Assertions are used to make statements about the expected behaviour of the plugin under test.

To pass, a test must run without throwing any exceptions and with all assertions passing.

function t.assert(condition, message)

Call t.assert() to make a generic assertion in your test.

condition must be true, otherwise the assertion has failed and the test will be aborted.

message is optional, and if passed, will be included in the assertion failure message.

function t.assertEqual(arg1, arg2)

Checks that the two arguments passed, arg1 and arg2, are equal, aborting if the assertion fails.

Uses Javascript “===” internally.

function t.assertThrows(fn, message)

Call t.assertThrows() to check that an exception is thrown from plugin code. The test will pass if an exception is caught. If the optional message argument is defined the exception’s error message must match the string passed in.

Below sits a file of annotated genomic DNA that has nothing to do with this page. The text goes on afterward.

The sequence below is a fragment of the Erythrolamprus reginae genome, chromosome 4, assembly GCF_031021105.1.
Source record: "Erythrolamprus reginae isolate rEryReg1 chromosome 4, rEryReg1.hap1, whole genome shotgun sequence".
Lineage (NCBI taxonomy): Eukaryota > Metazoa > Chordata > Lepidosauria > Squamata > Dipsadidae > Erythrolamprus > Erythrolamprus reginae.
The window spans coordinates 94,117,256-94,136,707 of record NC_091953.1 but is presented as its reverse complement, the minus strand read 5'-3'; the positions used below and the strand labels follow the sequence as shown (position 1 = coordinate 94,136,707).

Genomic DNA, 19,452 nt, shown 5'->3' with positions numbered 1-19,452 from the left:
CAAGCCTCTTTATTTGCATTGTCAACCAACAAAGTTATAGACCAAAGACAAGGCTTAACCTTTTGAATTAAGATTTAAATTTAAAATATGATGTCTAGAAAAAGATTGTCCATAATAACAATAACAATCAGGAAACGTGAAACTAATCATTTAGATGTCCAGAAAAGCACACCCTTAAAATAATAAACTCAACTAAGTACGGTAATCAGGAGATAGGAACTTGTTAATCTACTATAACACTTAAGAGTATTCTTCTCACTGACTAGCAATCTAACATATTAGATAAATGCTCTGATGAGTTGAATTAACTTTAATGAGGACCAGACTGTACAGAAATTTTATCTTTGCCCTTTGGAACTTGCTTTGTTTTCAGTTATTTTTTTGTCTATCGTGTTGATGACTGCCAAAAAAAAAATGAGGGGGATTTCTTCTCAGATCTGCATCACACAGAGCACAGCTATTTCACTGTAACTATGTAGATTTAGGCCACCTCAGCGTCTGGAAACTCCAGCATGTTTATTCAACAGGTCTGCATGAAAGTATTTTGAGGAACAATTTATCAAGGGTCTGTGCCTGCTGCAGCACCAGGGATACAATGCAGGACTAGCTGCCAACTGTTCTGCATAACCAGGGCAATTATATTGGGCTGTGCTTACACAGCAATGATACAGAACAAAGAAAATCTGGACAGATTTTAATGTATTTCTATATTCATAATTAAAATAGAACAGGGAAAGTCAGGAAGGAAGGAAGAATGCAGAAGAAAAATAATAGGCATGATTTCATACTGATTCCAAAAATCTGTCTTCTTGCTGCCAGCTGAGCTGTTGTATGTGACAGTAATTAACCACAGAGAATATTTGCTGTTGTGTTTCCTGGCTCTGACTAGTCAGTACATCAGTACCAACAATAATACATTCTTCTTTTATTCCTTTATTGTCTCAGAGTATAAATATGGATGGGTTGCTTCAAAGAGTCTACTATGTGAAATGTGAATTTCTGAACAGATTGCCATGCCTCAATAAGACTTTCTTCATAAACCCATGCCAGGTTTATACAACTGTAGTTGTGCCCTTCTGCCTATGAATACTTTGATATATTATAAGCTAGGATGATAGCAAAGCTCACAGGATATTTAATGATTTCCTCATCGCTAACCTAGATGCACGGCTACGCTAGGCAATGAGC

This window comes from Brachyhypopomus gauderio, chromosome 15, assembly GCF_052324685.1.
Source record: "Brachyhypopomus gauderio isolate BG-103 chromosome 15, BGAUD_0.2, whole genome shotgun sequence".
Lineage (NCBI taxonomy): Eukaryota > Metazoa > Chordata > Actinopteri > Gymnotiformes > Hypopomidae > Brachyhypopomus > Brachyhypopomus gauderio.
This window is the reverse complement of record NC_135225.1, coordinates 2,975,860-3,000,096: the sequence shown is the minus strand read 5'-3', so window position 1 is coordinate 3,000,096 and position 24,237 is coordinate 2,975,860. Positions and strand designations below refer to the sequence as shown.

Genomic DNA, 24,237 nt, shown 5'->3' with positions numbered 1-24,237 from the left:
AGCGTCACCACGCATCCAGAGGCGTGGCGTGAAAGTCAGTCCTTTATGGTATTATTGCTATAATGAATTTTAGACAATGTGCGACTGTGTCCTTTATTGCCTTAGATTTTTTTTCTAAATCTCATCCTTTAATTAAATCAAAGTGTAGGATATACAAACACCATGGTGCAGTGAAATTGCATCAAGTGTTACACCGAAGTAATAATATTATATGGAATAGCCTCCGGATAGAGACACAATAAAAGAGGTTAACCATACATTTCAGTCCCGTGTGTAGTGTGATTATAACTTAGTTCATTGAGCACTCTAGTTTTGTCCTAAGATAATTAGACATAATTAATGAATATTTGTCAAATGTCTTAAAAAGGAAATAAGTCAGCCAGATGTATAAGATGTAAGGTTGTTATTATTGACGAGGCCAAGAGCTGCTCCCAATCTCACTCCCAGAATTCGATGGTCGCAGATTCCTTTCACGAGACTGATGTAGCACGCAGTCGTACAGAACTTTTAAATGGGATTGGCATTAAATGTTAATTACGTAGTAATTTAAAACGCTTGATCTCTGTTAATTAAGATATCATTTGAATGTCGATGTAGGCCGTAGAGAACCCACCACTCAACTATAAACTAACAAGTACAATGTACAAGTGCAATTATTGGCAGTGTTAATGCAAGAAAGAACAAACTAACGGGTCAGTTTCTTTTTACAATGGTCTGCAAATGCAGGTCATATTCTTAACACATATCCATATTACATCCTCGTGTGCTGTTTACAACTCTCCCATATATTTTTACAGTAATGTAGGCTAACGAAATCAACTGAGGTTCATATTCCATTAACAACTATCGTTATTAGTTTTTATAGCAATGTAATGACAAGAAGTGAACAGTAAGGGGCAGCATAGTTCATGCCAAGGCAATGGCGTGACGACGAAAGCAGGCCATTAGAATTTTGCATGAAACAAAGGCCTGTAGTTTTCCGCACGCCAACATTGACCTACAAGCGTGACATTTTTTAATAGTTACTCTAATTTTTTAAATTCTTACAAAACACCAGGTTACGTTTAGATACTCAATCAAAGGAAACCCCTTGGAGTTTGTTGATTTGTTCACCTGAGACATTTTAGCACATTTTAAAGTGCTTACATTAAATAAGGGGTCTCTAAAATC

fn must be a function that can be called with no arguments. In many cases it will be necessary to wrap the function call to be tested in an anonymous function when using this assertion. eg:

t.assertThrows(function() {
}, "Argument must be a Number");

Using assertions

Assertions in your tests will look something like this:

t.assertEquals(a, "Value");
t.assert((b === 42), "Meaning of life");

The first makes a simple statement that a variable should have the correct value, using assertEquals(). The second is similar, but uses assert() with a message to explain what is being tested to someone reading the test, and in any failure message.